Kevin-Prince Boateng urges Messi to join Maradona's Napoli after Barcelona career

Lionel Messi should sign for Napoli to pay the ultimate homage to Diego Maradona when he leaves Barcelona, according to his former Camp Nou teammate Kevin-Prince Boateng, who has paid his own tribute to the departed Argentina great.

Maradona passed away aged 60 on November 25, and Messi, who worked with the 1986 World Cup winner during the former's time as Argentina head coach has already paid his respects to his idol by removing his Barca kit to reveal a Newell's Old Boys shirt earlier this month.

However, Monza midfielder Boateng believes that Messi should pay the ultimate homage to his compatriot by signing for Maradona's former club Napoli when contract at Barcelona ends in 2021.

"Messi's going to finish his contract at Barcelona, [but] how amazing would it be if he would just call Napoli and say 'I will come'?" Boateng told ESPN.

"'They don't give out the No. 10 shirt anymore, [but] I would love to honour Maradona's No. 10 and I would love to come and play one year or two years at Naples, without thinking about money or nothing, just heart.'"

Maradona's status in Naples is mythical, having won the Italian title twice during his seven-year stay at Napoli, whose San Paolo stadium has been renamed in his honour since his passing.

"It would be like a movie," Boateng continued. "He'd have to go to practice by a f---ing helicopter because people would eat him alive they'd be so happy.

"But just that story: 'In honour of Maradona, I will come and play for Naples,' what kind of story would that be for the world, not only for football, for the world?

"It would be a message, it would be history everywhere. I just wish I would be in Messi's shoes. I want to be Messi. I would call the president of Naples and I would tell him."

Naples has united in collective recognition of Maradona following his death earlier this month, with the team wearing Argentina-inspired kits for their Serie A meeting with AS Roma, each Napoli player bearing his iconic No. 10 for the fixture, and forward Lorenzo Insigne even getting a tattoo of the club legend on his left leg.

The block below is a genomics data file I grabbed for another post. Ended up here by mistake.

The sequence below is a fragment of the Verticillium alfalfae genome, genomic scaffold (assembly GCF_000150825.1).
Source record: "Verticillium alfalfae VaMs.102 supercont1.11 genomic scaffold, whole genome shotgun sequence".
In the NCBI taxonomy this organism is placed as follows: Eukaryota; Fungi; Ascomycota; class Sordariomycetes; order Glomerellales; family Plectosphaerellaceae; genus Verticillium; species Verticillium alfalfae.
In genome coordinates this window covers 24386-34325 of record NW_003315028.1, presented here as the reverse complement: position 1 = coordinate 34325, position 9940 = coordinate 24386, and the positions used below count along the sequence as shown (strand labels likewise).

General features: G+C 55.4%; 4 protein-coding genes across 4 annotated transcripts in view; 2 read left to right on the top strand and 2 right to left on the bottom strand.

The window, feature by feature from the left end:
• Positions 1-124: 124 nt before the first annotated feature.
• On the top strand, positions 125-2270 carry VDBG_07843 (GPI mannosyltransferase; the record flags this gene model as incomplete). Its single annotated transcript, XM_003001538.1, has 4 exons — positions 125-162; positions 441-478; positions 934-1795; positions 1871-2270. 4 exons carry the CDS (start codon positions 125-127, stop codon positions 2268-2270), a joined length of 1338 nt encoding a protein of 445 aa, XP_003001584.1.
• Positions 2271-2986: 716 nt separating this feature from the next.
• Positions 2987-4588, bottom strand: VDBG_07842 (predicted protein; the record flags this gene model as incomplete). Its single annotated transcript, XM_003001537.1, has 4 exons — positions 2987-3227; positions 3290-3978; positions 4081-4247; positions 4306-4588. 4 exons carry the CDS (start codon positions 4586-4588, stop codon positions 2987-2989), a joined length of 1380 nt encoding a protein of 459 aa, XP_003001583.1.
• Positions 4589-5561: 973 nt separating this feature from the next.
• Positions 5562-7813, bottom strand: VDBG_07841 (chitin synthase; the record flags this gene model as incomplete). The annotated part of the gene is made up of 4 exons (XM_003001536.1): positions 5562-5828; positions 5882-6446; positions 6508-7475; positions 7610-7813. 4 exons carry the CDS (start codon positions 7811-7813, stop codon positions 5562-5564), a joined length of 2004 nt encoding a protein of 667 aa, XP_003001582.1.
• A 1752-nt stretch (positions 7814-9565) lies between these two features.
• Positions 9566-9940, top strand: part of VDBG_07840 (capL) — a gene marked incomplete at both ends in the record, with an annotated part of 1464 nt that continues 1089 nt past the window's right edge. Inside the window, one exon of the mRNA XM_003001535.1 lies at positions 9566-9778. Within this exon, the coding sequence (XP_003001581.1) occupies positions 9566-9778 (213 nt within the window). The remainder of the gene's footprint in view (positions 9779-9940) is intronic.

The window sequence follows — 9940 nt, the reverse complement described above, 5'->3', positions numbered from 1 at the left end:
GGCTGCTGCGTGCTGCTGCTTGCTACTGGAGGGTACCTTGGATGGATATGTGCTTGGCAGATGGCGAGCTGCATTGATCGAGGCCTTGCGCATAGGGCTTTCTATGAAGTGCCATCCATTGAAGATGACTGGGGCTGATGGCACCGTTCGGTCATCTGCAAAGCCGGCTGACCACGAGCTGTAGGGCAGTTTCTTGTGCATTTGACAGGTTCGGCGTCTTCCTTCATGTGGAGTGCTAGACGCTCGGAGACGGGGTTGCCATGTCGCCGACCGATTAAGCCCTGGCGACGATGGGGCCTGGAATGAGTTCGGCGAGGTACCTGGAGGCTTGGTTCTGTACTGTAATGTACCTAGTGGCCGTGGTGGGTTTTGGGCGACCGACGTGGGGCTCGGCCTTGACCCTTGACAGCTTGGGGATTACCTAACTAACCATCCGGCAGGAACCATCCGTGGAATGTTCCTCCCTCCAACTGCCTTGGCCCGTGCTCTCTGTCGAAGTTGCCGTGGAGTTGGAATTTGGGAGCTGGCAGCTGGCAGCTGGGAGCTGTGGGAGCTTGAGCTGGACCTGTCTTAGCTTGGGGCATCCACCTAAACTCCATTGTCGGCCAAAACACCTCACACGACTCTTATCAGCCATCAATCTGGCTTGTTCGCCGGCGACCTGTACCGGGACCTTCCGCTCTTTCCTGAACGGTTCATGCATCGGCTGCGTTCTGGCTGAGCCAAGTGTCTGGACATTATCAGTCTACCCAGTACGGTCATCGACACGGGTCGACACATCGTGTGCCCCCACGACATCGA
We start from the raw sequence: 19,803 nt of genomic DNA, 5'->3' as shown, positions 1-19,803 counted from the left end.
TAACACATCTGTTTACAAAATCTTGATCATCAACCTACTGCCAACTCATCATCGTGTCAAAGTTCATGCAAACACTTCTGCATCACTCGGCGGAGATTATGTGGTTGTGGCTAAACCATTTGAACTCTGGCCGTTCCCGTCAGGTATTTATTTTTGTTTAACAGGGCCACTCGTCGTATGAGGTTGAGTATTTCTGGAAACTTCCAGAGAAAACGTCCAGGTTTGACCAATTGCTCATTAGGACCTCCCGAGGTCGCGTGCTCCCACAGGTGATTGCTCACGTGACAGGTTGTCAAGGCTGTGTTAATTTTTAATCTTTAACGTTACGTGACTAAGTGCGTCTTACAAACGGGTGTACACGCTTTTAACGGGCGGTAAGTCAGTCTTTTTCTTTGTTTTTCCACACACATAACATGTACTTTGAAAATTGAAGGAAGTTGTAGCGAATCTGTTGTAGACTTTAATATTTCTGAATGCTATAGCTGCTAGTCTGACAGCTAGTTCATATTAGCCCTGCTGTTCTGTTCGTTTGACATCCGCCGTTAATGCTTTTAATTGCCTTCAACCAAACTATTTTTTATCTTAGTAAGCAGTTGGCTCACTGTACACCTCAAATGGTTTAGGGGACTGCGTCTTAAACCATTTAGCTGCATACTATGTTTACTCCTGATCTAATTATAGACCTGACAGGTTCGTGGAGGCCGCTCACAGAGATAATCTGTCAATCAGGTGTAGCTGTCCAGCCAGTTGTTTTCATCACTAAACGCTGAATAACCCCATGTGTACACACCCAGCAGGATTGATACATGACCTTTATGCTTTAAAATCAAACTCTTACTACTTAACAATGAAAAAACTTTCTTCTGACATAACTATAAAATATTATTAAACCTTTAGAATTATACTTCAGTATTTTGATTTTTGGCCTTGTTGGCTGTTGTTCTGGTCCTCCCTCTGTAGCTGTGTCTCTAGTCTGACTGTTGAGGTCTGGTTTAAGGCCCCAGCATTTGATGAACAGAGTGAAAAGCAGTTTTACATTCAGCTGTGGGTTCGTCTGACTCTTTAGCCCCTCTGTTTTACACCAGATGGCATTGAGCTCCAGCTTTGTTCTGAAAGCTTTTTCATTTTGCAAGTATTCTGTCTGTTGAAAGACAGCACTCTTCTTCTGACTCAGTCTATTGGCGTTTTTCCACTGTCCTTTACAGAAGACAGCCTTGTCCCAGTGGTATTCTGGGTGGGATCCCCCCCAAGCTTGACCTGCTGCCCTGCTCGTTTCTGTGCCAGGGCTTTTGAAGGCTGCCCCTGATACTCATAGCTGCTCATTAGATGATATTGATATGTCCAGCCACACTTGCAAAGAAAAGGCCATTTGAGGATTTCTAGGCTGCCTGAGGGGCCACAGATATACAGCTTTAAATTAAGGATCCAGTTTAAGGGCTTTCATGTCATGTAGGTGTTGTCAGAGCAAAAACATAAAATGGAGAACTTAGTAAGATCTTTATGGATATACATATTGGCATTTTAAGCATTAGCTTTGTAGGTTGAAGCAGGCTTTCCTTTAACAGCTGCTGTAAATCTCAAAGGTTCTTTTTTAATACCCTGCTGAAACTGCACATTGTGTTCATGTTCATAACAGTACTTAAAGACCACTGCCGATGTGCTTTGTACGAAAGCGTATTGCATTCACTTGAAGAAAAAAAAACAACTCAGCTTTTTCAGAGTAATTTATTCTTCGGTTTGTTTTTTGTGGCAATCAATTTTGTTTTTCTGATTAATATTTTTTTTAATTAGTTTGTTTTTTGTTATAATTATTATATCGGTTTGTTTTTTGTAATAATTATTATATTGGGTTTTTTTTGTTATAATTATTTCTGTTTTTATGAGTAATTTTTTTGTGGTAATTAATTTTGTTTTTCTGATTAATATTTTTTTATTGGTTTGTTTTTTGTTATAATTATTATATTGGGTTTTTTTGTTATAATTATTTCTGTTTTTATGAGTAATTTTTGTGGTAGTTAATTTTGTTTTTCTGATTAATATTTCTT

For Boateng, Maradona's 'strong bond' with the club and the city is as much about what he achieved off the pitch as on it, with the player's attitude to life in Italy explaining why he remains so beloved in the city.

"I heard stories about him where he came out from the training ground and saw families and gave them money and said 'everything's going to be alright'," Boateng recalled.

"That's what made him so special in Naples. Of course he won the league, but he was like a person you could touch, and it's difficult to find.

"He was always there; you saw him scoring an amazing goal, and then the next day, you could find him walking through the streets."

Since bursting onto the scene at Barcelona in 2004, before making his Argentina debut a year later, Messi has been celebrated as the spiritual successor to Maradona, and Boateng, who played with the 33-year-old during his loan spell at Catalonia last season, believes the comparisons are not far-fetched.

"[Maradona] had too much quality, and he had that intelligence that Messi has, he was always one step ahead," Boateng continued. "I don't remember seeing him live, but I've seen all of the videos and I know everything about him."

READ: Kevin-Prince Boateng's battle against racism is far from over

The Ghana international did witness Messi's qualities up close during their time together in Catalonia, a period which made him recently claim that he felt 'inadequate' compared to the Barca great.

When asked about what set Messi apart from Boateng's other teammates and opponents, the ex-AC Milan midfielder pointed to his ability to marry quickness of thought and impeccable technique.

He said: "[It's] his mind, because he has unbelievable qualities with the ball, we see that all the time, but he's always two or three steps ahead. All the time, that's what makes him unbelievable.

"His mind, his intelligence, knowing where to pass, with the right pace, on the right foot.

"People don't understand football, and how it changes the game, to play the ball with the right pace, with the right spin, on your perfect foot at the right moment.

"All those things together, and he [also] has that intelligence to understand that in a second, where to put the ball."

Perhaps one day soon, Barcelona's loss could prove to be Napoli's gain.